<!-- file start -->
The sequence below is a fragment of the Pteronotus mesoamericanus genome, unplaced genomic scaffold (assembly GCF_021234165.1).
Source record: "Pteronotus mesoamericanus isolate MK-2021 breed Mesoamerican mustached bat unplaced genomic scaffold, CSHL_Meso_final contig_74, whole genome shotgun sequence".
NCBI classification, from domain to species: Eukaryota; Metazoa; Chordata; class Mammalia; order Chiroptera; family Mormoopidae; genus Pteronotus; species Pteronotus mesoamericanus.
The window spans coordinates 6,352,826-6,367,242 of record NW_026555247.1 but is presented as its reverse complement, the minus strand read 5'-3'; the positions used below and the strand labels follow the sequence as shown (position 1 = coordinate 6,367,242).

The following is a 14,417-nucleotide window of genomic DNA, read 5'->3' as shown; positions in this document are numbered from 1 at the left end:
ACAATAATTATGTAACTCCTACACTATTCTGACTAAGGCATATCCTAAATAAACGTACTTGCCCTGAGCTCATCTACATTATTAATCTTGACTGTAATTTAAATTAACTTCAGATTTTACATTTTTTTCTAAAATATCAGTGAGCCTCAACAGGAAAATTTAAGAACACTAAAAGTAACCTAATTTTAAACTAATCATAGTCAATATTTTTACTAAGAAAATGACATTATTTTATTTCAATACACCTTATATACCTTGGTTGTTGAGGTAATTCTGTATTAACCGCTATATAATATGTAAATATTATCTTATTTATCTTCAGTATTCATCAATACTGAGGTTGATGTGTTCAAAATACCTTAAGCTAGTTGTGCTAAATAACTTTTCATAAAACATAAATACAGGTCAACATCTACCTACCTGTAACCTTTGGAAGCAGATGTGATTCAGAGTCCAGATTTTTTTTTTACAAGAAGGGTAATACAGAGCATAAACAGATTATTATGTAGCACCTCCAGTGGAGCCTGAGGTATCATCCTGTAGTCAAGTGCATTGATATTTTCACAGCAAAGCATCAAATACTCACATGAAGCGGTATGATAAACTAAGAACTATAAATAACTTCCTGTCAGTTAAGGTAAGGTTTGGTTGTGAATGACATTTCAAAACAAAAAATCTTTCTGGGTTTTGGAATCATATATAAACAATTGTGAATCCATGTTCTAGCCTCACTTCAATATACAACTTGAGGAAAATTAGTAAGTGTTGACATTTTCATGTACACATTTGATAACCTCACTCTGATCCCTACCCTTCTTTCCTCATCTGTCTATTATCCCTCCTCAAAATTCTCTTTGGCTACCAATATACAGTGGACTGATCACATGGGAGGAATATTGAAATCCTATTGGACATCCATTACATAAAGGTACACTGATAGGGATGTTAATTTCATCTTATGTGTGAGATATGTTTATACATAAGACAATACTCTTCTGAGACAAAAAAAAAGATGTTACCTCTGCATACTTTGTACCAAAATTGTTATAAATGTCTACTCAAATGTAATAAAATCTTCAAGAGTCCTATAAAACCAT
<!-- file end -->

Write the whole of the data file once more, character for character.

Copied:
The sequence below is a fragment of the Pteronotus mesoamericanus genome, unplaced genomic scaffold (assembly GCF_021234165.1).
Source record: "Pteronotus mesoamericanus isolate MK-2021 breed Mesoamerican mustached bat unplaced genomic scaffold, CSHL_Meso_final contig_74, whole genome shotgun sequence".
NCBI classification, from domain to species: Eukaryota; Metazoa; Chordata; class Mammalia; order Chiroptera; family Mormoopidae; genus Pteronotus; species Pteronotus mesoamericanus.
The window spans coordinates 6,352,826-6,367,242 of record NW_026555247.1 but is presented as its reverse complement, the minus strand read 5'-3'; the positions used below and the strand labels follow the sequence as shown (position 1 = coordinate 6,367,242).

The following is a 14,417-nucleotide window of genomic DNA, read 5'->3' as shown; positions in this document are numbered from 1 at the left end:
ACAATAATTATGTAACTCCTACACTATTCTGACTAAGGCATATCCTAAATAAACGTACTTGCCCTGAGCTCATCTACATTATTAATCTTGACTGTAATTTAAATTAACTTCAGATTTTACATTTTTTTCTAAAATATCAGTGAGCCTCAACAGGAAAATTTAAGAACACTAAAAGTAACCTAATTTTAAACTAATCATAGTCAATATTTTTACTAAGAAAATGACATTATTTTATTTCAATACACCTTATATACCTTGGTTGTTGAGGTAATTCTGTATTAACCGCTATATAATATGTAAATATTATCTTATTTATCTTCAGTATTCATCAATACTGAGGTTGATGTGTTCAAAATACCTTAAGCTAGTTGTGCTAAATAACTTTTCATAAAACATAAATACAGGTCAACATCTACCTACCTGTAACCTTTGGAAGCAGATGTGATTCAGAGTCCAGATTTTTTTTTTACAAGAAGGGTAATACAGAGCATAAACAGATTATTATGTAGCACCTCCAGTGGAGCCTGAGGTATCATCCTGTAGTCAAGTGCATTGATATTTTCACAGCAAAGCATCAAATACTCACATGAAGCGGTATGATAAACTAAGAACTATAAATAACTTCCTGTCAGTTAAGGTAAGGTTTGGTTGTGAATGACATTTCAAAACAAAAAATCTTTCTGGGTTTTGGAATCATATATAAACAATTGTGAATCCATGTTCTAGCCTCACTTCAATATACAACTTGAGGAAAATTAGTAAGTGTTGACATTTTCATGTACACATTTGATAACCTCACTCTGATCCCTACCCTTCTTTCCTCATCTGTCTATTATCCCTCCTCAAAATTCTCTTTGGCTACCAATATACAGTGGACTGATCACATGGGAGGAATATTGAAATCCTATTGGACATCCATTACATAAAGGTACACTGATAGGGATGTTAATTTCATCTTATGTGTGAGATATGTTTATACATAAGACAATACTCTTCTGAGACAAAAAAAAAGATGTTACCTCTGCATACTTTGTACCAAAATTGTTATAAATGTCTACTCAAATGTAATAAAATCTTCAAGAGTCCTATAAAACCAT